Show simple item record

Files in this item


Item metadata

dc.contributor.authorDurbach, Ian Noel
dc.contributor.authorBorchers, David Louis
dc.contributor.authorSutherland, Chris
dc.contributor.authorSharma, Koustubh
dc.identifier.citationDurbach , I N , Borchers , D L , Sutherland , C & Sharma , K 2021 , ' Fast, flexible alternatives to regular grid designs for spatial capture-recapture ' , Methods in Ecology and Evolution , vol. 12 , no. 2 , pp. 298-310 .
dc.identifier.otherPURE: 270836703
dc.identifier.otherPURE UUID: 6ddd1468-ddee-4a00-a97e-fc09dae055d1
dc.identifier.otherRIS: urn:C1352B12C045516AF8BA49031F204947
dc.identifier.otherORCID: /0000-0002-3944-0754/work/83481724
dc.identifier.otherORCID: /0000-0003-2073-1751/work/83482039
dc.identifier.otherORCID: /0000-0003-0769-2153/work/83482044
dc.identifier.otherWOS: 000587573800001
dc.identifier.otherScopus: 85097007927
dc.descriptionFunding: This work was done to support the Population Assessment of the World's Snow Leopards (PAWS) initiative being coordinated by the Global Snow Leopard and Ecosystem Protection Program (GSLEP) through funding from the Global Environment Facility (Trans-boundary co-operation for snow leopard and ecosystem conservation project ID 5886), made available through United Nations Development Program and International Snow Leopard Trust. ID is supported in part by funding from the National Research Foundation of South Africa (Grant ID 90782, 105782).en
dc.description.abstract1. Spatial capture-recapture (SCR) methods use the location of detectors (camera traps, hair snares, live-capture traps) and the locations at which animals were detected (their spatial capture histories) to estimate animal density. Despite the often large expense and effort involved in placing detectors in a landscape, there has been relatively little work on how detectors should be located. A natural criterion is to place traps so as to maximize the precision of density estimators, but the lack of a closed-form expression for precision has made optimizing this criterion computationally demanding. 2. Recent results by Efford and Boulanger (2019) show that precision can be well approximated by a function of the expected number of detected individuals and expected number of recapture events, both of which can be evaluated at low computational cost. We use these results to develop a method for obtaining survey designs that optimize this approximate precision for SCR studies using count or binary proximity detectors, or multi-catch traps. 3. We show how the basic design protocol can be extended to incorporate spatially-varying distributions of activity centres and animal detectability. We illustrate our approach by simulating from a camera trap study of snow leopards in Mongolia and comparing estimates from our designs to those generated by regular or optimized grid designs. Optimizing detector placement increased the number of detected individuals and recaptures, but this did not always lead to more precise density estimators due of less precise estimation of the effective sampling area. In most cases the precision of density estimators was comparable to that obtained with grid designs, with improvement in some scenarios where approximate CV (^D) <20% and density varied spatially. 4. Designs generated using our approach are transparent and statistically grounded. They can be produced for survey regions of any shape, adapt to known information about animal density and detectability, and are potentially easier and less costly to implement. We recommend their use as good, exible candidate designs for SCR surveys when reasonable knowledge of model parameters exists. We provide software for researchers to construct their own designs, in the form of updates to design functions in the R package oSCR.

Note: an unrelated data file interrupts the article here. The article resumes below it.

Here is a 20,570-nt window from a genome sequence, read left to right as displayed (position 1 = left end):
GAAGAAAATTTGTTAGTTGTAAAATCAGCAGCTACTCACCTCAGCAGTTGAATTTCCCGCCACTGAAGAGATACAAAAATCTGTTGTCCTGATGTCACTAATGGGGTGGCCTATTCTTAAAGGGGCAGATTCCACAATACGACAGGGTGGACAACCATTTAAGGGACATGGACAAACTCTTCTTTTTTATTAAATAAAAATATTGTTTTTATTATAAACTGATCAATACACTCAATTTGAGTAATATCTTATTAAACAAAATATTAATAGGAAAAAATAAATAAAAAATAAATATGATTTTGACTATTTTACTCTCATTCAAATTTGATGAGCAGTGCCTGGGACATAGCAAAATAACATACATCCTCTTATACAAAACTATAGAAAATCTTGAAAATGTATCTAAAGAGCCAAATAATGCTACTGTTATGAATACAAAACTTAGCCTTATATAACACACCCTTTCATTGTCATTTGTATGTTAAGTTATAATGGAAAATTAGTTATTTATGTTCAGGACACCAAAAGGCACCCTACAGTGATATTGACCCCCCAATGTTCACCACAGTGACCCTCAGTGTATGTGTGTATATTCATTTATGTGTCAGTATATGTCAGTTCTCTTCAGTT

dc.relation.ispartofMethods in Ecology and Evolutionen
dc.rightsCopyright © 2020 British Ecological Society. This work has been made available online in accordance with publisher policies or with permission. Permission for further reuse of this content should be sought from the publisher or the rights holder. This is the author created accepted manuscript following peer review and may differ slightly from the final published version. The final published version of this work is available at
dc.subjectCamera trapen
dc.subjectPopulation ecologyen
dc.subjectSpatial capture-recaptureen
dc.subjectQA Mathematicsen
dc.subjectQH301 Biologyen
dc.titleFast, flexible alternatives to regular grid designs for spatial capture-recaptureen
dc.typeJournal articleen
dc.contributor.institutionUniversity of St Andrews. School of Mathematics and Statisticsen
dc.contributor.institutionUniversity of St Andrews. Centre for Research into Ecological & Environmental Modellingen
dc.contributor.institutionUniversity of St Andrews. Statisticsen
dc.description.statusPeer revieweden

This item appears in the following Collection(s)

Show simple item record